TIIE CONSTRUCTION OF HOUSES, especially of dwdling-places for the poor, and public lodging-houses, next claims our notice. There can be no doubt that the fre quency and fatality of the epidemics of the middle ages were in a great measure due to unhealthy habitations. The houses were Usually closely packed in crowded streets, and were often built for the purpose of defense, at a sacrifice of ventilation, lighting, drain ing, etc. ' At the present day, with all our boasted civilization, the dwellings of the poor, loth in our large towns and in our country villages, are too often a disgrace to humanity. Any che may readily satisfy himself on this point by reading the various government reports referred to in an early part of this article, the annual reports of the medical officer of the privy council, and the reports which are annually uublished by many of our officers of health.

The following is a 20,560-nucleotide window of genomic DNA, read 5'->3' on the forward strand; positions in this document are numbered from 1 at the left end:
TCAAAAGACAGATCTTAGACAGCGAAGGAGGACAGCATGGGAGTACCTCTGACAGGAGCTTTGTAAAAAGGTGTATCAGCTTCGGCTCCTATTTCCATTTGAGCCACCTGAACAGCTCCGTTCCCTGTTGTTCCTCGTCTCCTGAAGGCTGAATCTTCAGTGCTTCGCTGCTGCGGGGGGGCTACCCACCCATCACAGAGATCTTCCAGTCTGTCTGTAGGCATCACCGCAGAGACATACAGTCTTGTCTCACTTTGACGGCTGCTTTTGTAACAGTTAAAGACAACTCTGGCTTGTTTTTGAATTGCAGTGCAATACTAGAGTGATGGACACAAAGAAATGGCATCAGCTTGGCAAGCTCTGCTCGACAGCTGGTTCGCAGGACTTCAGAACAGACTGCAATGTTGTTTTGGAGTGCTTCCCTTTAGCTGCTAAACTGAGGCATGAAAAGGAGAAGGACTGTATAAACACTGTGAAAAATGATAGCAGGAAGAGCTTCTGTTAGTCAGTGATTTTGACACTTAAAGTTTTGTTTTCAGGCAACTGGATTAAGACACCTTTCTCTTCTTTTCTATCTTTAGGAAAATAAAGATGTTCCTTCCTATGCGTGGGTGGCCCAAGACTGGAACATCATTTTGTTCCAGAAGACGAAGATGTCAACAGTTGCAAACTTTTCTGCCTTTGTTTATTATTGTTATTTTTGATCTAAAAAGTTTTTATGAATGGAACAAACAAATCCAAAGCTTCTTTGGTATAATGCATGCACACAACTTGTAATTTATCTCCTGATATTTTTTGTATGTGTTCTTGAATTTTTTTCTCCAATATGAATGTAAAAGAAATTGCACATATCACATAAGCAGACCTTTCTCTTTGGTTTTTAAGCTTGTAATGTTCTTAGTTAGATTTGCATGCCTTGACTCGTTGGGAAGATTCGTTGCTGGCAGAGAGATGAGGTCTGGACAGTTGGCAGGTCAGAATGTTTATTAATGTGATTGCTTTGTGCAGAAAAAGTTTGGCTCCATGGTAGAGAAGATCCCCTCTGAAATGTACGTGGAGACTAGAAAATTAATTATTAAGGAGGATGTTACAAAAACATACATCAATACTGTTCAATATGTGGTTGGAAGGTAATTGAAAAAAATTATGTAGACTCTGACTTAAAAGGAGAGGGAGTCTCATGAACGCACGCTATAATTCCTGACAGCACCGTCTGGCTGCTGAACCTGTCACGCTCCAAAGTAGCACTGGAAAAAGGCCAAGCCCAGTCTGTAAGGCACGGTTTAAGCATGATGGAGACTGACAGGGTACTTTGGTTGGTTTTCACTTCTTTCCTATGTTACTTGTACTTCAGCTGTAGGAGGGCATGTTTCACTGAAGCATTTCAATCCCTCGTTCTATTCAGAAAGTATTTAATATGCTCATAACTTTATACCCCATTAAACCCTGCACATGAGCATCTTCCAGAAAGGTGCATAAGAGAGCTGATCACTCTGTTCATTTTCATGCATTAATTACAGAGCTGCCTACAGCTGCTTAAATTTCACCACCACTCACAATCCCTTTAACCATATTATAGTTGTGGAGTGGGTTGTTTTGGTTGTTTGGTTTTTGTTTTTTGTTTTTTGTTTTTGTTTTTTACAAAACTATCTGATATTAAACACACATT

An article on the sanitary state of Manchester, which appeared in the Quarterly Journal ff &knee for April, 1867, reveals a condition of the dwellings of the poor which seems almost incredible to those who have not previously studied this important but uninviting subject. In many parts of Ireland, as we learn from Dr. Mnpother, the dwelling-places of even the small farmers are hardly fit for a healthy existence. Dr. Tucker of Sligo draws the following picture of "the homely hovel of a small farmer, which may be taken as the prototype of many. It was about 12 ft. wide and 24 ft. long. The domestic circle that dwelt therein consisted of a sick man, his wife, four daughters, one son, three cows, one horse, two calves, two pigs, and poultry—all in one common undivided house, without a partition. Generally the pigs dwelt beneath the beds, the people in them, and the poultry overhead." On the evils, physical and moral, arising out of such a system it is unnecessary to dwell.